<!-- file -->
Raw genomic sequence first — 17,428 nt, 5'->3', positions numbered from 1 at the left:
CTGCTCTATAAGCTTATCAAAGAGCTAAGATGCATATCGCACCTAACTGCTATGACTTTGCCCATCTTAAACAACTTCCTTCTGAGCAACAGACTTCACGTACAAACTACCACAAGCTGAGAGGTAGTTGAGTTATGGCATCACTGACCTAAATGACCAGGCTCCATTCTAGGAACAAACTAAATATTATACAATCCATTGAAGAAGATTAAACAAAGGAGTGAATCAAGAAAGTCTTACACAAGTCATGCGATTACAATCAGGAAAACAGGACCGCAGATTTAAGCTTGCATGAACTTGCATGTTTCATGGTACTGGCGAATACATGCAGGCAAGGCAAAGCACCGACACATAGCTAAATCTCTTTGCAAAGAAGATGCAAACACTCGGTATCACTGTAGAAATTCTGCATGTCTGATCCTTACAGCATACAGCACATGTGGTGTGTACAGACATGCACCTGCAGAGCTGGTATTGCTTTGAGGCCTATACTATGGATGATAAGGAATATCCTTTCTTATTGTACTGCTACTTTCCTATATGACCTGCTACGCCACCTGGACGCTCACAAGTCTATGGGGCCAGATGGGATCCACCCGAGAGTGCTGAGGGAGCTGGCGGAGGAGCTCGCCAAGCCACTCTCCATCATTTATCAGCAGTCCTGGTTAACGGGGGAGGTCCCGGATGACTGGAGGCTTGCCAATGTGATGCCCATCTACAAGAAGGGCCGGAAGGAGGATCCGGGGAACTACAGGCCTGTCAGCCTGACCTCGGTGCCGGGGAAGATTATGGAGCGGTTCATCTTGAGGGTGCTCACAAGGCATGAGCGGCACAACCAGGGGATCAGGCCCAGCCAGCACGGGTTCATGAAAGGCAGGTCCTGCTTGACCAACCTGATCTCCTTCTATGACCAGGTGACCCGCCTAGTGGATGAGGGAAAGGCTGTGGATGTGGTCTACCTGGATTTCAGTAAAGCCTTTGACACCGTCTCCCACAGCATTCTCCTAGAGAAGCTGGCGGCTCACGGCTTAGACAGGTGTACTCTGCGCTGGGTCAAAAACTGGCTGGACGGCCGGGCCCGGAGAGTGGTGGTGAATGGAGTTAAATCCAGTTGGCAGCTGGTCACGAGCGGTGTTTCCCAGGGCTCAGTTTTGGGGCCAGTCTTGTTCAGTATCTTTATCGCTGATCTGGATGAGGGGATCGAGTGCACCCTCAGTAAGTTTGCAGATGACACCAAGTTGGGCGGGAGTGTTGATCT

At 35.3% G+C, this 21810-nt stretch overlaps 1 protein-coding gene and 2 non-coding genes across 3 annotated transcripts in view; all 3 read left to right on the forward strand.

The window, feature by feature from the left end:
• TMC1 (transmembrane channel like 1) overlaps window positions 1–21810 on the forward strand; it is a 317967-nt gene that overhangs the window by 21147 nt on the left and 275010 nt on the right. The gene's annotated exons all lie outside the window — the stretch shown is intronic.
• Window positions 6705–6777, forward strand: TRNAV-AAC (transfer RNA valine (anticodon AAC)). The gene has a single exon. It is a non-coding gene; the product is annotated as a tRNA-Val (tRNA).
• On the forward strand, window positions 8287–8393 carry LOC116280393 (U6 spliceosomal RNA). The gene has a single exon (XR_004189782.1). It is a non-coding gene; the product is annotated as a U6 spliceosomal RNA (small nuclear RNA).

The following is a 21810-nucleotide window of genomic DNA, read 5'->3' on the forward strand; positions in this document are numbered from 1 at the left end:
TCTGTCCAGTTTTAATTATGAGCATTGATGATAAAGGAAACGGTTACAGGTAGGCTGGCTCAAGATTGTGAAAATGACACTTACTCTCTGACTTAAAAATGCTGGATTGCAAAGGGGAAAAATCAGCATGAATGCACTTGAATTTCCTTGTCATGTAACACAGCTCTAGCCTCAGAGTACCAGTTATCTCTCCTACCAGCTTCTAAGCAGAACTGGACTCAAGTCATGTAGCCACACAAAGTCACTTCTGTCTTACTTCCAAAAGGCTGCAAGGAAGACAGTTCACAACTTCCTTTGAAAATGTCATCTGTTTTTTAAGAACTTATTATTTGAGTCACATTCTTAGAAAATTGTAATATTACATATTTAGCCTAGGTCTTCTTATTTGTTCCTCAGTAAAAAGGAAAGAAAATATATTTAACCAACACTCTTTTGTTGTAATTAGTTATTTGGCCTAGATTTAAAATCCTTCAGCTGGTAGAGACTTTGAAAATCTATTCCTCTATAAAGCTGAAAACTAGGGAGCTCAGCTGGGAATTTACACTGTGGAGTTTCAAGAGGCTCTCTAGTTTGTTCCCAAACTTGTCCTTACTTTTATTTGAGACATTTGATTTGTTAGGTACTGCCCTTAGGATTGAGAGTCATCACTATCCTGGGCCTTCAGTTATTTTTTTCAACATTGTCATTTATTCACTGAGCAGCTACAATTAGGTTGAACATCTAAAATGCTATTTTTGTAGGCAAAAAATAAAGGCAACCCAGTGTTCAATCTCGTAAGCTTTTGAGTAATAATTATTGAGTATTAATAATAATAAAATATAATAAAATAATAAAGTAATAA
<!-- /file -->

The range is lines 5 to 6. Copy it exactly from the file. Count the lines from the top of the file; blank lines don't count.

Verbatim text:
• TMC1 (transmembrane channel like 1) overlaps window positions 1–21810 on the forward strand; it is a 317967-nt gene that overhangs the window by 21147 nt on the left and 275010 nt on the right. The gene's annotated exons all lie outside the window — the stretch shown is intronic.
• Window positions 6705–6777, forward strand: TRNAV-AAC (transfer RNA valine (anticodon AAC)). The gene has a single exon. It is a non-coding gene; the product is annotated as a tRNA-Val (tRNA).